I think the scariest hurdle I had to jump was using the bathroom for the first time after surgery. Since I have a vaginal cuff, there is the risk of popping the sutures if you get constipated. For some reason, that warning in my discharge papers really made me nervous, so as soon as I was home, I started sucking down some soluble fiber in pretty vast quantities to insure I didn’t get constipated. It took about 4 days before my intestines came online and worked again…but the ‘event’ turned out not to be as stressful as I had feared.
I think the best way to describe how my lower abdomen feels is ‘wonky’. Things were moved a bit and now, this week especially, they seem to be trying to find their final resting place. I still need a couple of naps per day. And I am taking pain meds on an as needed basis. I can usually motor through the day ok without any pain, but at night, it tends to get fairly rough. Sleeping with no pain meds happened once this week at night, and at 3am I was awakened with pain and a general feeling of being very uncomfortable.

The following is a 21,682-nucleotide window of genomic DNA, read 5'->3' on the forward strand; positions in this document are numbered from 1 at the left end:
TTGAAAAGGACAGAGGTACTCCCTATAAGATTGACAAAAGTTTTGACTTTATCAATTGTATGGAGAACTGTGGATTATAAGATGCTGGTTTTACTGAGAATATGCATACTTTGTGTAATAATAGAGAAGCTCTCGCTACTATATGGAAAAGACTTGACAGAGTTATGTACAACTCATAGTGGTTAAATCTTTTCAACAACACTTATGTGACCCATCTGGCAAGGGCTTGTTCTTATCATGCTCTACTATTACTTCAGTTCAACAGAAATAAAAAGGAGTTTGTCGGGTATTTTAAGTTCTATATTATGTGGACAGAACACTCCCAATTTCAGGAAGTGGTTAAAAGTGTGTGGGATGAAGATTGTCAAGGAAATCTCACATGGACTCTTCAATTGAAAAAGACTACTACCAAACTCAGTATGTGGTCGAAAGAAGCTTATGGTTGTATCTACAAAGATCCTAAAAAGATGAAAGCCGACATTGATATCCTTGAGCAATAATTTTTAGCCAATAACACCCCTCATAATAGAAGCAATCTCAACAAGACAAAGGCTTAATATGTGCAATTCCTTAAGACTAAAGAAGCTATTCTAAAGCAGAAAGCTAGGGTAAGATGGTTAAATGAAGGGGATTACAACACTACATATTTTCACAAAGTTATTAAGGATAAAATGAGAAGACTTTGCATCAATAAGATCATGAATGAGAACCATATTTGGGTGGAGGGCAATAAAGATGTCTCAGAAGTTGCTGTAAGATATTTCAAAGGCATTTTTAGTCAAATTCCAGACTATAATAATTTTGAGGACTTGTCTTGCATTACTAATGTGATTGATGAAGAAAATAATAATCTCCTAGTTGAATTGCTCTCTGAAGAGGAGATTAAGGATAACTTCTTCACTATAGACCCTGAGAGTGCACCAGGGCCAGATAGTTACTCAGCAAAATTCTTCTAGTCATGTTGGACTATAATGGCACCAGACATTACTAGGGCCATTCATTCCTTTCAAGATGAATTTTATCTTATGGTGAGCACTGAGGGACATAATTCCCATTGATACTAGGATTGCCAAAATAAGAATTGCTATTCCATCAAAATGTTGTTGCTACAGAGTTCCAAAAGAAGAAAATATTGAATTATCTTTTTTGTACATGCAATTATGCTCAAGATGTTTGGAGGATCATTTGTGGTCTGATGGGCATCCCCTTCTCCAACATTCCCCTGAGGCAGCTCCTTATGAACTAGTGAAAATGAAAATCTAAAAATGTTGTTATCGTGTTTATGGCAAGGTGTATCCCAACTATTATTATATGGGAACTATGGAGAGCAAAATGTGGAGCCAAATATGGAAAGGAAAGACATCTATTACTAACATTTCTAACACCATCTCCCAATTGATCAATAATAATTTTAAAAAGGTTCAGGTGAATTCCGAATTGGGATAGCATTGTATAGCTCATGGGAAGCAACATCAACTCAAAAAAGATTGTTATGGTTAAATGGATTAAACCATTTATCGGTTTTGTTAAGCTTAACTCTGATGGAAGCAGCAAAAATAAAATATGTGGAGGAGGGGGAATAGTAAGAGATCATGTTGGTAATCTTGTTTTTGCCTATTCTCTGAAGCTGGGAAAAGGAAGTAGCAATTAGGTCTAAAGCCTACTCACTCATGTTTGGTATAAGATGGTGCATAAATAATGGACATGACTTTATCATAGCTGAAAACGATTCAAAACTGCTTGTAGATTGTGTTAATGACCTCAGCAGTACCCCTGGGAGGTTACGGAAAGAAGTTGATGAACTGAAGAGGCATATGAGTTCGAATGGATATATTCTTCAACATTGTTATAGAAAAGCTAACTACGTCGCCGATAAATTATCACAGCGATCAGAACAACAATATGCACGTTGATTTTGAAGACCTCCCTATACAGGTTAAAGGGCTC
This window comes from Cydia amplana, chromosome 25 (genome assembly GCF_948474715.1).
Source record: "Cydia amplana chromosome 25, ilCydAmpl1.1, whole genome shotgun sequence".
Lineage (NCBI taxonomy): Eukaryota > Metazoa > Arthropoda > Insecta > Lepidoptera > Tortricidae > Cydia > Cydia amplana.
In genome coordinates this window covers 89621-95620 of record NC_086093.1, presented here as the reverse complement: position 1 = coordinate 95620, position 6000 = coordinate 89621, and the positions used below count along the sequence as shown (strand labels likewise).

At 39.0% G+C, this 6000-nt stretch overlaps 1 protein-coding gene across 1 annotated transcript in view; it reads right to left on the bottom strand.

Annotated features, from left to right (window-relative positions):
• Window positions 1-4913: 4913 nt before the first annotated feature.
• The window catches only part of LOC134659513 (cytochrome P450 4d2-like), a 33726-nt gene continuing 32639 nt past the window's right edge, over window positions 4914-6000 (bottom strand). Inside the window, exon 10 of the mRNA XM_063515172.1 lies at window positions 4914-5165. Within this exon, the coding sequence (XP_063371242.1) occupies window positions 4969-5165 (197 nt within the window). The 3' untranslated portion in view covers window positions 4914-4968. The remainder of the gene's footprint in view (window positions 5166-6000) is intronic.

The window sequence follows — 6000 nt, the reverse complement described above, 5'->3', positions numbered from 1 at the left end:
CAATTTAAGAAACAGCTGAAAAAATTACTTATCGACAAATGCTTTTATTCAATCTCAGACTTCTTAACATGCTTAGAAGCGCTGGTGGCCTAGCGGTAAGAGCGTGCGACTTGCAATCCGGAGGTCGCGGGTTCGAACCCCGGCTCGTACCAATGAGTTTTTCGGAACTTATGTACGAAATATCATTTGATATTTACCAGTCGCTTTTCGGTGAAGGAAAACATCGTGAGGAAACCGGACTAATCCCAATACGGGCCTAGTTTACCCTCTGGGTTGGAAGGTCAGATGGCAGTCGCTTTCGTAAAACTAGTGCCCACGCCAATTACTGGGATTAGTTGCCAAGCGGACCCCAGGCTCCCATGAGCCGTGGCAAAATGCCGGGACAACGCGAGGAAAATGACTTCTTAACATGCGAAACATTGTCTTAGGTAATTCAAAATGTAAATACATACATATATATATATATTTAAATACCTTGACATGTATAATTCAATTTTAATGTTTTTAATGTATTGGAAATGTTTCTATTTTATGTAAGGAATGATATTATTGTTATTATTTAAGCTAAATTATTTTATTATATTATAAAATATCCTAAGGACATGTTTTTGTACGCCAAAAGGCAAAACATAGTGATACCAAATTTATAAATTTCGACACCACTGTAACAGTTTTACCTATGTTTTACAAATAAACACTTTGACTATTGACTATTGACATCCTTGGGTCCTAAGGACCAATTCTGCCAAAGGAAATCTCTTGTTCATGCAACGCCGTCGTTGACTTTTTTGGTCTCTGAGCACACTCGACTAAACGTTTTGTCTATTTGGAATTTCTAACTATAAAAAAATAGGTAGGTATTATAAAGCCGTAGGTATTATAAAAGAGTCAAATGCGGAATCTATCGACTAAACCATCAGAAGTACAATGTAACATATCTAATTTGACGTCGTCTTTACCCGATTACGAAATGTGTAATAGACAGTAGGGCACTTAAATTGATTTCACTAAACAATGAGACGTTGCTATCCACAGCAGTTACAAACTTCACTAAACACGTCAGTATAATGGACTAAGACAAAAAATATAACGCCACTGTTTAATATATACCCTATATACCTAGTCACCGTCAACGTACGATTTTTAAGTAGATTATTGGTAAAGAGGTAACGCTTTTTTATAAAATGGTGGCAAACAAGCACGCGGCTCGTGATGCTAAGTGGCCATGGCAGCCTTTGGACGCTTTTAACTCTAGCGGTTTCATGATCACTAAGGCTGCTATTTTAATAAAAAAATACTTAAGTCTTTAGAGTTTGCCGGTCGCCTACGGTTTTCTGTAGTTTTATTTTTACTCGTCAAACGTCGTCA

My belly feels very different…from a physical standpoint. My uterus was about the size of someone 3 or 4 months pregnant. Now that its gone, even though I still have a swelly belly from the surgery, I can definitely ‘see’ the difference, as well as feel the difference. I really do feel lighter. People that have visited me say that I look lighter…I think that is more from an energetic perspective, though.
The decision to have the surgery was surprising. I initially went to my gynocologist because I was having post-menopausal bleeding and discharge. I have been post-menopausal for 7 years, and when you have something unusual happening down there, it’s good to get it checked out.
I knew I had fibroids, but during the ultrasound, I saw that they had actually grown from the last time I had that test done. They couldn’t see my left ovary, and one of the fibroids was pretty large. I was having some other issues too, that shouldn’t really be happening for at least 100 more years (haha)…and when my doctor suggested we discuss my options, I was surprised at how receptive I was to having them finally removed.